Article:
The US Supreme Court’s finding that the military commission process is unlawful just reaffirms what the Australian legal profession has been saying for years. Kate Gibbs reports
THE US Supreme Court’s findings last week that the military commission process is unlawful is proof that lawyers’ views about the trial of Guantanamo Bay detainee David Hicks were accurate, according to the peak body representing the national legal profession.
“The Law Council has been highly critical of the military commission system from the outset. Now our criticism has been vindicated by the highest court in the United States,” said newly appointed Law Council of Australia (LCA) president Tim Bugg.
“The Supreme Court’s ruling that the military commission structure and procedure violates basic principles of military and international law is a win for justice,” he said.
The judgement by the US Supreme Court was reached in the case of Yemeni detainee Salim Ahmed Hamdan, whose lawyers also challenged the validity of the military commission charges against him. LCA president Bugg said this would have ramifications for Hicks.
In its ruling, the Court said: “Whether or not the government has charged Hamdan with an offence against the law of war, cognisable by a military commission, the commission lacks power to proceed,” the Justices said.
“The procedures adopted to try Hamdan also violate the Geneva Conventions.” The ruling does not demand the release of prisoners held at Guantanamo, but gives the administration an opportunity to find alternatives methods of trying those held.”
The Law Council of Australia has for a long time claimed that the military commission process does not provide fundamental safeguards to justice.
In September 2004, Law Council of Australia observer Lex Lasry QC argued in the a report that the US military commission process being used to try the Australian terrorist suspect, who had been held prisoner at Guantanamo Bay without trial for more than two years at that point, was “flawed” and claimed that fair trial is “virtually impossible”.
In the report, Lasry said the military commission proceedings being pursued against Hicks could potentially result in a “substantial miscarriage of justice”.
Lasry was damning of the military commission trial process, which he said is “not independent in any sense that would generate confidence in its impartiality”. He explained that this is because the commission represents a process created and exclusively controlled by the US Government.
The Supreme Court has criticised the fact that detainees would not get to see or hear the evidence against them and that the rules about the admissibility of evidence were unfairly wide, Bugg said.
“A US military commission trial involving [Hicks], or any Guantanamo Bay detainee for that matter, would have been a complete and utter travesty of justice. It would have placed him at the mercy of a system widely regarded as unfair, rigged and flawed. It was a process controlled by the Pentagon, which acted as gaoler, judge, jury, prosecutor and appeal court,” said Bugg.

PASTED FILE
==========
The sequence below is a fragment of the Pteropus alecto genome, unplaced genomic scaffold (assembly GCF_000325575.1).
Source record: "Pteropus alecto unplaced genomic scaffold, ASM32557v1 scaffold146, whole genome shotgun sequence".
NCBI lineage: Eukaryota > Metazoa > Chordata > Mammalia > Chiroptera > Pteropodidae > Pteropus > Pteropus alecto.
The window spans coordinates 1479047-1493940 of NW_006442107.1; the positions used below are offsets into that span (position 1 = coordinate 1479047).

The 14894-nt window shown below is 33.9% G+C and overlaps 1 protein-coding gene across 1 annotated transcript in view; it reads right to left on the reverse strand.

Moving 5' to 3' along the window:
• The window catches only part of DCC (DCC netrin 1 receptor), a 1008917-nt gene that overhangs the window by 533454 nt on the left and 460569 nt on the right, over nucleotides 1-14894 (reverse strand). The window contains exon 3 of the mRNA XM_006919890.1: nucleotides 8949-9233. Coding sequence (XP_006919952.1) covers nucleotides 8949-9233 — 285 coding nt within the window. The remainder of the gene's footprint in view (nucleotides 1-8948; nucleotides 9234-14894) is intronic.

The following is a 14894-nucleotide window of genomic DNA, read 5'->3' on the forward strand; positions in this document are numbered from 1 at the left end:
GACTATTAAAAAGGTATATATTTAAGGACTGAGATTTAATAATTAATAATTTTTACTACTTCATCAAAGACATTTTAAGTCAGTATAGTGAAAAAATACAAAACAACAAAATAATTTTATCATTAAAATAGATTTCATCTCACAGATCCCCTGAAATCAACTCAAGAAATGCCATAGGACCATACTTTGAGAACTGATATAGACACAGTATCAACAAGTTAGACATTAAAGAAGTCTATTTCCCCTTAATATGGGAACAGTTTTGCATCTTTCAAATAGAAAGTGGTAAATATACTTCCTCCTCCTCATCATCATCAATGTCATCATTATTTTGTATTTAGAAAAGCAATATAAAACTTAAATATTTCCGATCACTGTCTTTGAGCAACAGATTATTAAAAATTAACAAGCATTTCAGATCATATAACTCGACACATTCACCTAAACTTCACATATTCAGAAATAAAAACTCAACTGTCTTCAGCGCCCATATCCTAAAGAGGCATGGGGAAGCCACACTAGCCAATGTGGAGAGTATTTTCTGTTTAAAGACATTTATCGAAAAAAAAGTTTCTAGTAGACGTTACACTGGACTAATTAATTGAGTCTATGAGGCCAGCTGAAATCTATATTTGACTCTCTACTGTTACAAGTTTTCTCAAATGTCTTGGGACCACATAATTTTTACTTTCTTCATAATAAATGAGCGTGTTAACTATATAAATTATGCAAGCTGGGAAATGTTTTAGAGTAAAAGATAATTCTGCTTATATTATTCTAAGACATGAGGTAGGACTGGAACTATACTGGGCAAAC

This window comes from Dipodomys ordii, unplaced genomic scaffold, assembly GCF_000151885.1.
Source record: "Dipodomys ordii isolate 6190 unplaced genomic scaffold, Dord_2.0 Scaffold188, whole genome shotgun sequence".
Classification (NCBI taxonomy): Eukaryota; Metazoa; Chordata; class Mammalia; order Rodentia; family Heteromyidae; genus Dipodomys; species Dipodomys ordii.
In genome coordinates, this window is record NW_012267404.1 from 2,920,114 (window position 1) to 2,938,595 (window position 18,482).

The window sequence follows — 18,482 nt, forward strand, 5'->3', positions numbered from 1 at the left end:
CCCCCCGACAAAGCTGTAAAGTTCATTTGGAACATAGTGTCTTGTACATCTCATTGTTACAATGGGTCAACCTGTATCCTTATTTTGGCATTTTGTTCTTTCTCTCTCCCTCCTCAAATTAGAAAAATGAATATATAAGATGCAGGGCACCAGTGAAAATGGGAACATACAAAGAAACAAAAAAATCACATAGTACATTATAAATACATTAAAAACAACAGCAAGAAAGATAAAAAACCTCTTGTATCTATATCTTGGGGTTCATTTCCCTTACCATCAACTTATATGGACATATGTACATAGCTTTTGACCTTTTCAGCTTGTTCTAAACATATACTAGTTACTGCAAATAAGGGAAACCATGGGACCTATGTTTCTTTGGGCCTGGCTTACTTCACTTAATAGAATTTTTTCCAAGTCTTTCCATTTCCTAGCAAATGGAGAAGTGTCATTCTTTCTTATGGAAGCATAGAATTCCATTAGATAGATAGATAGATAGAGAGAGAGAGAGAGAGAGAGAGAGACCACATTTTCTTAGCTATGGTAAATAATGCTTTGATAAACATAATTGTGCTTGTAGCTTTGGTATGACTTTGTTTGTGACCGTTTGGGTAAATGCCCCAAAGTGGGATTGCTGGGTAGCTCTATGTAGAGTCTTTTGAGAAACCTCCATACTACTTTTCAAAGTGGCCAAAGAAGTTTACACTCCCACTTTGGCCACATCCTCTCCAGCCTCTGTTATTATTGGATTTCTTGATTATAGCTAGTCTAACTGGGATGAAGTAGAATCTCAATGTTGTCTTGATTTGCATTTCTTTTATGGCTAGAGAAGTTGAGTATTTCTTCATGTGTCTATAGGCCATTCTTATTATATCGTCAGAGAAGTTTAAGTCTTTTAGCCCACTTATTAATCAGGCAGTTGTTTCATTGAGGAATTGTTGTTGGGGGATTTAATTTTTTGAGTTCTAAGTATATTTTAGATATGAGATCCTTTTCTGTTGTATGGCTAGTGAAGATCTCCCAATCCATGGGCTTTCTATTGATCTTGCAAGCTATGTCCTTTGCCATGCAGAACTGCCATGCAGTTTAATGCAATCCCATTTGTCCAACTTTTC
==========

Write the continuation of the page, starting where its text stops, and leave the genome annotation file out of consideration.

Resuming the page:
“The constantly changing military commission process has been heavily criticised by legal experts from both Australia and abroad,” Bugg has previously commented. “Even the United States’ own military lawyers have been scathing in their opinion of the system’s ability to deliver justice.” In Australia, he added, a senior army officer called recently for the military commission trials to be “abandoned” altogether.
In a letter to Lawyers Weekly, former Law Council president John North said that it is time the Federal Government took responsibility for Hicks, and face its responsibilities. “Despite pleas from organisations such as the Law Council of Australia for [Hicks’] case to be resolved expeditiously and fairly, the Federal Government has continued to bury its head in the sand over the issue.
So ineffective has his own Government been, Hicks has in recent months been forced to turn to Britain for assistance in resolving his lawful status,” North said.
While it claims to have no view on the innocence or guilt of Hicks, the Law Council said that the real issue is the length of time he has been forced to spend in “legal limbo”.
“After spending so long behind the razor wire in Cuba, it is simply not possible for [Hicks] to receive a fair trial, even in a properly constituted court, let alone a deeply flawed military commission.”
Shadow Attorney General Nicola Roxon urged the Government last week to take this opportunity to argue for a fair trail for the Australian detainee. She said Prime Minister John Howard and US President George Bush “got it wrong” on the Military Commissions. “They aren’t fair, they aren’t lawful and they have been scuttled by the US Supreme Court.”
The Australian Government has said that it had faith in the military commission process, said Bugg. He said he presumed that the Government had no faith in the presumption of innocence. “Their stance has clearly put political considerations ahead of principle and that has been obvious for a long time.”